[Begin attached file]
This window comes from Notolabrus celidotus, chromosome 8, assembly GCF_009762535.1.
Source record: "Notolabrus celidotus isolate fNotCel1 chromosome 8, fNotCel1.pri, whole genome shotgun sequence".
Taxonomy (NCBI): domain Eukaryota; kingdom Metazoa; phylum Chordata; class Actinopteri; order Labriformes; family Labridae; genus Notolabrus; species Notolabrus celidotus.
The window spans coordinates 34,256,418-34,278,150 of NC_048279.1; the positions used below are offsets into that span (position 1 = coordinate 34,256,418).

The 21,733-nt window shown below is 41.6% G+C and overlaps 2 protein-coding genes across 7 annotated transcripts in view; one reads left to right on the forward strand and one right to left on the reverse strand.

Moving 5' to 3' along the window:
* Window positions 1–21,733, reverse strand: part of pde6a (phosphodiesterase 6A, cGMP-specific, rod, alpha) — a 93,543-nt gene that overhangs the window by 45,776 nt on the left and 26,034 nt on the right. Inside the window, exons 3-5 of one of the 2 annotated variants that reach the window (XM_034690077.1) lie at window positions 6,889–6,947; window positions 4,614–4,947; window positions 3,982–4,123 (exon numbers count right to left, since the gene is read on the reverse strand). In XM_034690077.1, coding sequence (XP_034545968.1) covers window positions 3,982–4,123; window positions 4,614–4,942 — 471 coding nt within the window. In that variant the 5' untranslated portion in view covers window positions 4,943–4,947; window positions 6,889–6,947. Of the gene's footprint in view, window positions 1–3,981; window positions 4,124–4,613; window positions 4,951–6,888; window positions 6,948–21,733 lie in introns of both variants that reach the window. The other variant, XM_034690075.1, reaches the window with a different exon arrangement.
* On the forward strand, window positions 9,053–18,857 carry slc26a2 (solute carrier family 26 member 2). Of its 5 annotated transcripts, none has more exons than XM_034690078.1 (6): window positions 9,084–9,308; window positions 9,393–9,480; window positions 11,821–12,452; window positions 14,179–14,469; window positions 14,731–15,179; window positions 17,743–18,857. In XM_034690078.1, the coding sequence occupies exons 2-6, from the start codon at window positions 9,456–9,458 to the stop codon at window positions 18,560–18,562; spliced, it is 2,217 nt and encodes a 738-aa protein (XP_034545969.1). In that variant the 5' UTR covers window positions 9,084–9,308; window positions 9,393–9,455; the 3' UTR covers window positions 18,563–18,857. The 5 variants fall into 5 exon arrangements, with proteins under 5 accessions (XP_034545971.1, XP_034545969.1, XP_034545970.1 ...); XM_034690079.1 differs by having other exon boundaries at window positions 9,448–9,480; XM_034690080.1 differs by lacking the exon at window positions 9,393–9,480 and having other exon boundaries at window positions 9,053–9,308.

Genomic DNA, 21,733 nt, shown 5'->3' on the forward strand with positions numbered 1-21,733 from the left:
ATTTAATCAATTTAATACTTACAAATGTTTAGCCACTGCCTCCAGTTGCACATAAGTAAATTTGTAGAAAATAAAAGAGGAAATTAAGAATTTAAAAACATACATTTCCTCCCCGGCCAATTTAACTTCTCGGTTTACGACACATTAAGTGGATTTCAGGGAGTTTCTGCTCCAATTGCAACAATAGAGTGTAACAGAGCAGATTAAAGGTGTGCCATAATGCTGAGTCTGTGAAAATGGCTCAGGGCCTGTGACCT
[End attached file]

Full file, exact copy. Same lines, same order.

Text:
This window comes from Notolabrus celidotus, chromosome 8, assembly GCF_009762535.1.
Source record: "Notolabrus celidotus isolate fNotCel1 chromosome 8, fNotCel1.pri, whole genome shotgun sequence".
Taxonomy (NCBI): domain Eukaryota; kingdom Metazoa; phylum Chordata; class Actinopteri; order Labriformes; family Labridae; genus Notolabrus; species Notolabrus celidotus.
The window spans coordinates 34,256,418-34,278,150 of NC_048279.1; the positions used below are offsets into that span (position 1 = coordinate 34,256,418).

The 21,733-nt window shown below is 41.6% G+C and overlaps 2 protein-coding genes across 7 annotated transcripts in view; one reads left to right on the forward strand and one right to left on the reverse strand.

Moving 5' to 3' along the window:
* Window positions 1–21,733, reverse strand: part of pde6a (phosphodiesterase 6A, cGMP-specific, rod, alpha) — a 93,543-nt gene that overhangs the window by 45,776 nt on the left and 26,034 nt on the right. Inside the window, exons 3-5 of one of the 2 annotated variants that reach the window (XM_034690077.1) lie at window positions 6,889–6,947; window positions 4,614–4,947; window positions 3,982–4,123 (exon numbers count right to left, since the gene is read on the reverse strand). In XM_034690077.1, coding sequence (XP_034545968.1) covers window positions 3,982–4,123; window positions 4,614–4,942 — 471 coding nt within the window. In that variant the 5' untranslated portion in view covers window positions 4,943–4,947; window positions 6,889–6,947. Of the gene's footprint in view, window positions 1–3,981; window positions 4,124–4,613; window positions 4,951–6,888; window positions 6,948–21,733 lie in introns of both variants that reach the window. The other variant, XM_034690075.1, reaches the window with a different exon arrangement.
* On the forward strand, window positions 9,053–18,857 carry slc26a2 (solute carrier family 26 member 2). Of its 5 annotated transcripts, none has more exons than XM_034690078.1 (6): window positions 9,084–9,308; window positions 9,393–9,480; window positions 11,821–12,452; window positions 14,179–14,469; window positions 14,731–15,179; window positions 17,743–18,857. In XM_034690078.1, the coding sequence occupies exons 2-6, from the start codon at window positions 9,456–9,458 to the stop codon at window positions 18,560–18,562; spliced, it is 2,217 nt and encodes a 738-aa protein (XP_034545969.1). In that variant the 5' UTR covers window positions 9,084–9,308; window positions 9,393–9,455; the 3' UTR covers window positions 18,563–18,857. The 5 variants fall into 5 exon arrangements, with proteins under 5 accessions (XP_034545971.1, XP_034545969.1, XP_034545970.1 ...); XM_034690079.1 differs by having other exon boundaries at window positions 9,448–9,480; XM_034690080.1 differs by lacking the exon at window positions 9,393–9,480 and having other exon boundaries at window positions 9,053–9,308.

Genomic DNA, 21,733 nt, shown 5'->3' on the forward strand with positions numbered 1-21,733 from the left:
ATTTAATCAATTTAATACTTACAAATGTTTAGCCACTGCCTCCAGTTGCACATAAGTAAATTTGTAGAAAATAAAAGAGGAAATTAAGAATTTAAAAACATACATTTCCTCCCCGGCCAATTTAACTTCTCGGTTTACGACACATTAAGTGGATTTCAGGGAGTTTCTGCTCCAATTGCAACAATAGAGTGTAACAGAGCAGATTAAAGGTGTGCCATAATGCTGAGTCTGTGAAAATGGCTCAGGGCCTGTGACCT